At all times, the keeper and personell were charged with keeping a sharp eye out for vessels in distress as well as a log of the day's happenings. There was inventory to be taken, grounds to be maintained, and of course the light and tower to be kept in perfect working order. Bette writes:
The lighthouse keeper's life was full of duties and regulations and I must admit that Pa was a strict adherent. . . I find it next to impossible to list all of the keeper's duties here, but suffice to say that a keeper worked from sun to sun and yet at night he still wasn't done.
Keepers took their charges seriously, half because they had to and half because they were the sort of people who needed to. The U.S. Lighthouse Service was an organization it would be hard to find a modern day equivalent for. The epitome of the correctness of the Service was the Inspector who would arrive announced only by the distinctive blue commission pennant run up their mast.
Bette related one instance when their parents were away and the girls sighted the blue flag bearing down. In a frenzy of cleaning, a cast iron skillet was overlooked on the stove. That was enough for a demerit. Demerits were few for the McCormick family, however. The gold star, a symbol of utmost rightness, was the usual rating of the inspector. Bette said, "My mother always used to tell us not to put our hands on the wall. When we moved back here, the first thing I did was put both my hands on the wall and say 'Look Ma, I've got my hands on the wall.'"
Doug recalled a few of the Inspectors. Some of them were concerned primarily with mechanical precision while others, like Charlie Hubbard had white gloves which would run doubtfully over every surface and sharp eyes which seemed most concerned in finding fault with cleanliness. "Nobody really hated them for it, they were just doing their job," Doug said. For the most part, "When we saw that flag it was a signal to head for the woods. Mother didn't want us messing anything up. All of Cathead Bay was our playground at the time."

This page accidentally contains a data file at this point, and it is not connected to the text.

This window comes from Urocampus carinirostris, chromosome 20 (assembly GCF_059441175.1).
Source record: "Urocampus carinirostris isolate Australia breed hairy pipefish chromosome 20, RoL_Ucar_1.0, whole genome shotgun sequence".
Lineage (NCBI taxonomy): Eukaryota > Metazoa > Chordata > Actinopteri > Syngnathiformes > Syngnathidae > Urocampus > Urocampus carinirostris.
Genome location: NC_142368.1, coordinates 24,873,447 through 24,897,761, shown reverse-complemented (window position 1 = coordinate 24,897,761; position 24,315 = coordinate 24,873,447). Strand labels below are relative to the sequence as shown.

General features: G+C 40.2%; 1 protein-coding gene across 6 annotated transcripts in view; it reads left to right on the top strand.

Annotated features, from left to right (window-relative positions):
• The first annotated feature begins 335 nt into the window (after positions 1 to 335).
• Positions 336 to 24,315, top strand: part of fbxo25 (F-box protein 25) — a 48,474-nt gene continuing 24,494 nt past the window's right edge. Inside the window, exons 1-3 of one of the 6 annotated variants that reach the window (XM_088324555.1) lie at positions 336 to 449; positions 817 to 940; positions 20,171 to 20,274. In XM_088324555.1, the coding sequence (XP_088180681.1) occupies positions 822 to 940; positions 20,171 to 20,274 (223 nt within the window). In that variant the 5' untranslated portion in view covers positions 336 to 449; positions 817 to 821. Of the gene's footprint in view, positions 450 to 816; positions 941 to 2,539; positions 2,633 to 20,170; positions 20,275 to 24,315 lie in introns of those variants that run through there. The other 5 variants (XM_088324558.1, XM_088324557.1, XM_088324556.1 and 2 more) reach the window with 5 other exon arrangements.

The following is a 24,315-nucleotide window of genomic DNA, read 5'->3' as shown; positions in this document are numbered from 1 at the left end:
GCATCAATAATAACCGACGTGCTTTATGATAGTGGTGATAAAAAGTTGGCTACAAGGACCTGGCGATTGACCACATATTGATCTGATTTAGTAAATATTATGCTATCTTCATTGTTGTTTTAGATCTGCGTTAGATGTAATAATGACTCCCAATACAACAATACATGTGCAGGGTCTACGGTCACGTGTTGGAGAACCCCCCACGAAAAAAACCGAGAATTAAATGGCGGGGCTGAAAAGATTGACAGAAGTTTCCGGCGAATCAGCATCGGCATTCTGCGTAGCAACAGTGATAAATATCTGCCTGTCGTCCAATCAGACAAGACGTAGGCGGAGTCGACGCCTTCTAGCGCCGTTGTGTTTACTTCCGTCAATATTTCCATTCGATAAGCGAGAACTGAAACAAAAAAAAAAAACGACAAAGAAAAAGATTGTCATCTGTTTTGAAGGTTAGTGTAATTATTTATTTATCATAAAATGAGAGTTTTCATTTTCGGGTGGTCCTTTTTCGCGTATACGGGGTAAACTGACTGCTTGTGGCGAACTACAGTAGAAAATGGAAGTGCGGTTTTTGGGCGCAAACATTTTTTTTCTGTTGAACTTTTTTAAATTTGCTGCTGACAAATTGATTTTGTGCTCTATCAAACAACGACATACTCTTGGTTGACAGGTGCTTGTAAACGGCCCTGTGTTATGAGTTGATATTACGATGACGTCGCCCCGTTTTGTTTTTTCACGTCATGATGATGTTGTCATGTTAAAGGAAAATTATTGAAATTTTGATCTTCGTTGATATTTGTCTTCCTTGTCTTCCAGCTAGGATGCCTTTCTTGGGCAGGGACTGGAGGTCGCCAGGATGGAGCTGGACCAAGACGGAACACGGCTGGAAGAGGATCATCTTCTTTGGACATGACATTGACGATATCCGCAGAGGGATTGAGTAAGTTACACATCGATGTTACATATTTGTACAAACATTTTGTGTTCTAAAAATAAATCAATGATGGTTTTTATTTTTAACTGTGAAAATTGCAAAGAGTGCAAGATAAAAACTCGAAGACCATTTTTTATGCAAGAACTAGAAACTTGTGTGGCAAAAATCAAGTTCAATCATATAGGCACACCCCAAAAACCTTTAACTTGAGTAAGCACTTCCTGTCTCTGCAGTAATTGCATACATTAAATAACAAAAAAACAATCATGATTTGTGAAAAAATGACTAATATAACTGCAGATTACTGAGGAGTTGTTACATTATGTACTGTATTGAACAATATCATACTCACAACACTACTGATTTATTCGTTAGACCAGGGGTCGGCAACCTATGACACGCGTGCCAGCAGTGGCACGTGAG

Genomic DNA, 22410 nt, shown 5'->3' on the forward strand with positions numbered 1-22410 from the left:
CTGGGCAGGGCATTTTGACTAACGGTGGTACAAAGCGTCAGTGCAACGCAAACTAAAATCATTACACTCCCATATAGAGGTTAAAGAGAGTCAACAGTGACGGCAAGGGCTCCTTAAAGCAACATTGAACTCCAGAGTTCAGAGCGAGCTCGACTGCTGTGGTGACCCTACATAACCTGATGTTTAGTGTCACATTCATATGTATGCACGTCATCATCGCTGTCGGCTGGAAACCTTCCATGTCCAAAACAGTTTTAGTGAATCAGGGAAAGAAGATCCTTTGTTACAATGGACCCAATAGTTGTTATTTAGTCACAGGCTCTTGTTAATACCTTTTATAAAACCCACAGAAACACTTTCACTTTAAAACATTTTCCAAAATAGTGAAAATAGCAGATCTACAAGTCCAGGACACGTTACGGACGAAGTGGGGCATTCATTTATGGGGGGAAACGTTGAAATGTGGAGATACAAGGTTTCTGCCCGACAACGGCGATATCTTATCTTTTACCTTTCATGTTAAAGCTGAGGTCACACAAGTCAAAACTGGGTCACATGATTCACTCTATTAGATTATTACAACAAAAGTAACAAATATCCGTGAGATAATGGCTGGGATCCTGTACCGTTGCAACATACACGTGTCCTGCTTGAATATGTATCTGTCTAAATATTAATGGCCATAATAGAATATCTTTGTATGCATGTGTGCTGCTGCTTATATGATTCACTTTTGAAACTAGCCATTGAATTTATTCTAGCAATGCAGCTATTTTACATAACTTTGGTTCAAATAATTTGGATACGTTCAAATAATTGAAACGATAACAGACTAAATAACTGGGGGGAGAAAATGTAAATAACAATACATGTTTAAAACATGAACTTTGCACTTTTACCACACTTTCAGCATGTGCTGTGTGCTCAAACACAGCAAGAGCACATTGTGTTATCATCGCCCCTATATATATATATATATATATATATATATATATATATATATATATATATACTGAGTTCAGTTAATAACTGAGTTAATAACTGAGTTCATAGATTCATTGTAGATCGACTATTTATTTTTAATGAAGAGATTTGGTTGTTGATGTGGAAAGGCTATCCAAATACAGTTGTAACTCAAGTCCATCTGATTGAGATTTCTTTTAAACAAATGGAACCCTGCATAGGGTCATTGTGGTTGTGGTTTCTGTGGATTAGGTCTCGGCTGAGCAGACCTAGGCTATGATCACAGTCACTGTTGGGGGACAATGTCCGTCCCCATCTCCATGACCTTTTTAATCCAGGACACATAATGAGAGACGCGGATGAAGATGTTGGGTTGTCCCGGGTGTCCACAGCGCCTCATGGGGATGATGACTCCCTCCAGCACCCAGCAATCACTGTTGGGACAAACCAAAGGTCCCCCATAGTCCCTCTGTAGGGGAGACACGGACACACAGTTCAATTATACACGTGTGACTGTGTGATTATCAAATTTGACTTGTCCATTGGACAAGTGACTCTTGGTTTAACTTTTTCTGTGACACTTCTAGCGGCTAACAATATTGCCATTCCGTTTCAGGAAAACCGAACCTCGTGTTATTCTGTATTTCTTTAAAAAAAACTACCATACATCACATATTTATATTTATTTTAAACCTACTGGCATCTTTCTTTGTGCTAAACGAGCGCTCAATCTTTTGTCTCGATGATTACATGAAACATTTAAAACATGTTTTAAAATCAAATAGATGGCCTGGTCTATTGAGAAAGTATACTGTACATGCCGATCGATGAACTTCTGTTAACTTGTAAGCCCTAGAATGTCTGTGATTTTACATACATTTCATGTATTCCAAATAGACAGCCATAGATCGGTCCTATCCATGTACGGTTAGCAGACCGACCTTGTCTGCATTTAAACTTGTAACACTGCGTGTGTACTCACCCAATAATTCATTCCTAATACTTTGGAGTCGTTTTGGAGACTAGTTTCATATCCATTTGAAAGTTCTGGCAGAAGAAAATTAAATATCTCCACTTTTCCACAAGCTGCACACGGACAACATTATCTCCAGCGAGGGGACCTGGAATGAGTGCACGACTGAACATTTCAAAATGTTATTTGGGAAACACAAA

"There was a sort of competition among the lightkeepers in those days. A clean light was important, but it went farther. I remember my father looking at the planter that Johnson built (a beach and stone planter built by Reinhold Johnson) and saying, 'I'm going to build a bigger one.'"
James McCormick did so, and that planter and the rest of his beach stone and mortar work around the Grand Traverse Light have stood the test of time. Doug took me around the lighthouse, explaining the care with which he and the Foundation acquired artifacts to bring the building back to the way it was. "When the Coast Guard left, they took pretty much everything. A lot of what we have now came from residents of the area. We've tried to keep it to a period, most of the things come from 1910 to 1935."
The organ which sits in the living room, a wedding gift to Mary in 1899, was returned by a local person while the nickel plated coal burning stove was picked up by Doug, the same model as the one which warmed the McCormicks during the long winters. As we walked through the dining room he touched a lace doily on the wooden table, "This was my mother's," he said as he lightly touched it.
I admired a coppered brass fire extinguisher and Doug immediately took me to where three old brass extinguishers he had recently acquired were waiting to be unpacked. Although the lighthouse offers one of the most comprehensive pictures of what a lighthouse was in the early 1900s, there is always work refurbishing and improving the furnishings, as well as the less rigorous but still necessary grounds keeping and cleaning to be done.